Since its inception in 1997, a number of validation studies for STEPS have been carried out, both by Mott MacDonald and others, to test both the qualitative and quantitative behaviour of the model.
STEPS validation has taken three main forms:
- Fundamental verification tests which check the software behaves as it is designed to e.g. flow down a stairway at a given flow rate.
- Comparison with accepted design codes, such as the National Fire Protection Association (NFPA) 130 code. While not strictly a “validation” these comparisons give confidence that the results predicted fit within expected norms. It is not always possible to force a microsimulation to conform to the assumptions inherent in a design code (for example full utilisation of exits) however the comparisons have given very promising results.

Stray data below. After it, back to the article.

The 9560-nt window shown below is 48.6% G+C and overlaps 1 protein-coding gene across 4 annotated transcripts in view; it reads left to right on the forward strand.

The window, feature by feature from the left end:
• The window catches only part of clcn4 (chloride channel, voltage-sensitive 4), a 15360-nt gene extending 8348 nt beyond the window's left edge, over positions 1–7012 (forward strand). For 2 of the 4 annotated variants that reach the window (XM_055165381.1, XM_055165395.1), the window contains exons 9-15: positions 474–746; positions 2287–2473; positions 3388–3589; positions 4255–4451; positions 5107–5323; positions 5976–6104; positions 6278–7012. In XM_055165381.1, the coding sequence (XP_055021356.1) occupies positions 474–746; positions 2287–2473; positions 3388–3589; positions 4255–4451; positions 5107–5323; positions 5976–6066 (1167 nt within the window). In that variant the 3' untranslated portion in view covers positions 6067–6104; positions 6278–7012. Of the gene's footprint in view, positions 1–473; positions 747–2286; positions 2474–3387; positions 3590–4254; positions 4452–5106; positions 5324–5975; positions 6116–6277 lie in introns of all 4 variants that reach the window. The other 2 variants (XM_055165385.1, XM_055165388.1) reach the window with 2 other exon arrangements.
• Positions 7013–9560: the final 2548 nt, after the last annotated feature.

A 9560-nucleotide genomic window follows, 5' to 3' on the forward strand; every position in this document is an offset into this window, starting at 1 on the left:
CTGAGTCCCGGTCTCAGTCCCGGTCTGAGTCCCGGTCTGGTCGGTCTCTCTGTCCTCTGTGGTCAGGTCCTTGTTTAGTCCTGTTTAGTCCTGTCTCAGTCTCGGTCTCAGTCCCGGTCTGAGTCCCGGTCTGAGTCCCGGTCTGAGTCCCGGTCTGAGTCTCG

- Comparison with full scale tests which are limited mainly by the lack of available data in the public domain. For the case of evacuation, data is gathered by monitoring routine evacuation drills for which parallel simulations can be carried out. A number of studies of this sort have been carried out by Mott MacDonald as well as the School of Fire Engineering at Leeds University in the UK and at Lund University in Sweden.
It should be recognised that validation is an on-going process and we continue to seek suitable test cases, in particular for normal operations cases.